Caricaturist John Kascht presents “Making Faces: Portraits by John Kascht,” a collection of drawings and paintings displaying at the Billy Ireland Cartoon Library & Museum Feb. 14. Credit: Courtesy of John Kascht

A two-year journey for caricaturist John Kascht’s collection of funny faces from politics, sports, history and pop culture will reach its final destination at the university this week.

“Making Faces: Portraits by John Kascht” will be on display in the Friends of the Libraries Gallery at the Billy Ireland Cartoon Library & Museum beginning Saturday. The exhibit will display caricatures and satirical drawings that focus on the human face, Anne Drozd, museum coordinator at the library, said. 

Drozd said the works — mostly originals with a few prints — are grouped in sections that will show Kascht’s process when working on a caricature. The section panels include an introduction, body language, sketching, design, portraiture and satire. She said the exhibit will draw in a new audience because it is unlike the comics and cartoons normally on display in the library that combine words with images. 

Kascht, whose 30-year career began by drawing political cartoons for his local paper at the age of 14, said that before he even started drawing, he was very creative and interested in viewing the world through the lens of others, often impersonating their actions to do so.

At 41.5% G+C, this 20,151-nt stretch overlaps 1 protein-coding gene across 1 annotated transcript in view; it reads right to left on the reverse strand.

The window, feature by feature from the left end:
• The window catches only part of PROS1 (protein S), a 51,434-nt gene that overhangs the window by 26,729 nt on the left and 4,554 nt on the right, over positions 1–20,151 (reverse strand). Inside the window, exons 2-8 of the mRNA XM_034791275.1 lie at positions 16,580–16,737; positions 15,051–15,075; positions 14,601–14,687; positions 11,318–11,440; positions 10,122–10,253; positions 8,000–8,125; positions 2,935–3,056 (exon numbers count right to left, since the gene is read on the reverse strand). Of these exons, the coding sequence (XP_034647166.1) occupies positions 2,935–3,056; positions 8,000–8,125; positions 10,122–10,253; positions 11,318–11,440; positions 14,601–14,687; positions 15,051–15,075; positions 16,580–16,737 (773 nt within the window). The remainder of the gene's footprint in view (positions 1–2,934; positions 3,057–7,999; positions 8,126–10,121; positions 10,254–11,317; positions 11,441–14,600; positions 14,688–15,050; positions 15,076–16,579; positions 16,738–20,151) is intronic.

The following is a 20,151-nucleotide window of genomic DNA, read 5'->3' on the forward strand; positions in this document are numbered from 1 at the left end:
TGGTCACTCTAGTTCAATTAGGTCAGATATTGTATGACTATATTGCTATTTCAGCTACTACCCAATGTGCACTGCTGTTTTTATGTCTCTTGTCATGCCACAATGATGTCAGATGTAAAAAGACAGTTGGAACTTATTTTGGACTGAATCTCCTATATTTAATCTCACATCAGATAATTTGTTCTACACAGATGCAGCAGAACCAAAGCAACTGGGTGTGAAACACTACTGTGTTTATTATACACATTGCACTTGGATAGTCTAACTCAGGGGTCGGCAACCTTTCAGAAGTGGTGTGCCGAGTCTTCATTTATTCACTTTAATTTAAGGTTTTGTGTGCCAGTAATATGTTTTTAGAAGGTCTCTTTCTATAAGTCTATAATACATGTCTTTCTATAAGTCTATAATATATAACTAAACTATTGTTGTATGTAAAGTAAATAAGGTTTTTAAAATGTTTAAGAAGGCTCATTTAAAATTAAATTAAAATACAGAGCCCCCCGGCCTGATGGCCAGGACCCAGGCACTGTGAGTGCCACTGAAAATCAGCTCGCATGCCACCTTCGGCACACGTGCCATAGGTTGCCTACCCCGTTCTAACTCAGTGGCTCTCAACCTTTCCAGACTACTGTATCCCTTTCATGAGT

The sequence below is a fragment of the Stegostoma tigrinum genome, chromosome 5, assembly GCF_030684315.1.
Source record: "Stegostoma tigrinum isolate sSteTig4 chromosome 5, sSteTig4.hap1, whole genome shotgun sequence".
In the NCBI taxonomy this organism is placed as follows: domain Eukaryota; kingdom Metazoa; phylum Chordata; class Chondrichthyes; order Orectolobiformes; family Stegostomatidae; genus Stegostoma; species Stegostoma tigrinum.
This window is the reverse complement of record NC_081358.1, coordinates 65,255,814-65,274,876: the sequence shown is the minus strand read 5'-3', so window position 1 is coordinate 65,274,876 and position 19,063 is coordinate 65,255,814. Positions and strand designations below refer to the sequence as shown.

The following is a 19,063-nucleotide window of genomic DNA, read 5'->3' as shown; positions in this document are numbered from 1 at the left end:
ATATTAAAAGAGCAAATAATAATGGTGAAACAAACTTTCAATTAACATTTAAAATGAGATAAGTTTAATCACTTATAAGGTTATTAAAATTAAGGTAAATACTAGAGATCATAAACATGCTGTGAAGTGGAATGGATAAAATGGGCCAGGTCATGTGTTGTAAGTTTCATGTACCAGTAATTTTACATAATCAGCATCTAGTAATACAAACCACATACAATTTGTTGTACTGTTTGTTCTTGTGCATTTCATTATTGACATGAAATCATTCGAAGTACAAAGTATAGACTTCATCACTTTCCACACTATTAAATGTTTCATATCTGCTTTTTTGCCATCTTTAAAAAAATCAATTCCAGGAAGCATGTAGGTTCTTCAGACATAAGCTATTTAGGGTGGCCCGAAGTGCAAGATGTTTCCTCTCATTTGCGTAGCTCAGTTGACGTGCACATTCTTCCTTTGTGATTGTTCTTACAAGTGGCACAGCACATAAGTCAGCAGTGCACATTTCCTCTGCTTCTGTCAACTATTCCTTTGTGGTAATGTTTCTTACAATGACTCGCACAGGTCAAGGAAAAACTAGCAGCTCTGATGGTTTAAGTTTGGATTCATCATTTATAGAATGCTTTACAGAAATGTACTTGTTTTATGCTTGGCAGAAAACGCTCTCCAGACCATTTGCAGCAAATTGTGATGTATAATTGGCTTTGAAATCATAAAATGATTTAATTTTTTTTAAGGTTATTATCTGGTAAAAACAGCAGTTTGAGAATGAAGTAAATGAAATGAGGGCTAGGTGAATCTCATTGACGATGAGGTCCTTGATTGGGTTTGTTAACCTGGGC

“I would follow my parents’ friends around, walking like them and eventually talking like them,” Kascht said. “So before I drew caricatures, I was performing caricatures.” 

Throughout his career, Kascht has created work for various publications, including The New York Times, Time Magazine, U.S. News & World Report, Rolling Stone and Newsweek. 

Kascht said it can be tempting to chase fame and success, but it can come at the cost of happiness and creativity. 

“You start managing the career rather than nurturing your creativity,” Kascht said. “It can really be a trap.” 

Kascht said caricature is not distortion or even exaggeration, but rather the amplification of a subject’s features. He said recognizability is essential to a good caricature, so much so that the drawing looks more like its subject than they do.

“A caricature, if it’s been deeply observed and well-drawn, [will] nail that likeness from a whole bunch of angles, somehow magically compressed into one image,” Kascht said. 

He said his process for getting to the truthfulness in caricature involves breaking down the walls subjects put up, eventually reaching the real and authentic person. 

“Technology is another layer to be penetrated, like lighting, makeup, stage presence or comedic shtick,” Kascht said. 

Drozd said the exhibit will visually enhance a lot of what students already encounter in their everyday lives. She said the immediate ability to recognize the figures in the art, as well as the art’s relatability, makes the exhibit something for anyone to enjoy. 

“Because of the broad scope of people that [Kascht] is focusing on, I think that there is going to be someone that’s of interest to anyone walking into the gallery, whether you’re interested in art and his process, or you are just a fan of celebrities in general,” Drozd said.

“Making Faces: Portraits by John Kascht”  will be on display Saturday through May 3 at the Friends of the Libraries Gallery in the Billy Ireland Cartoon Library & Museum. The gallery is open from 1 to 5 p.m. Tuesday through Sunday.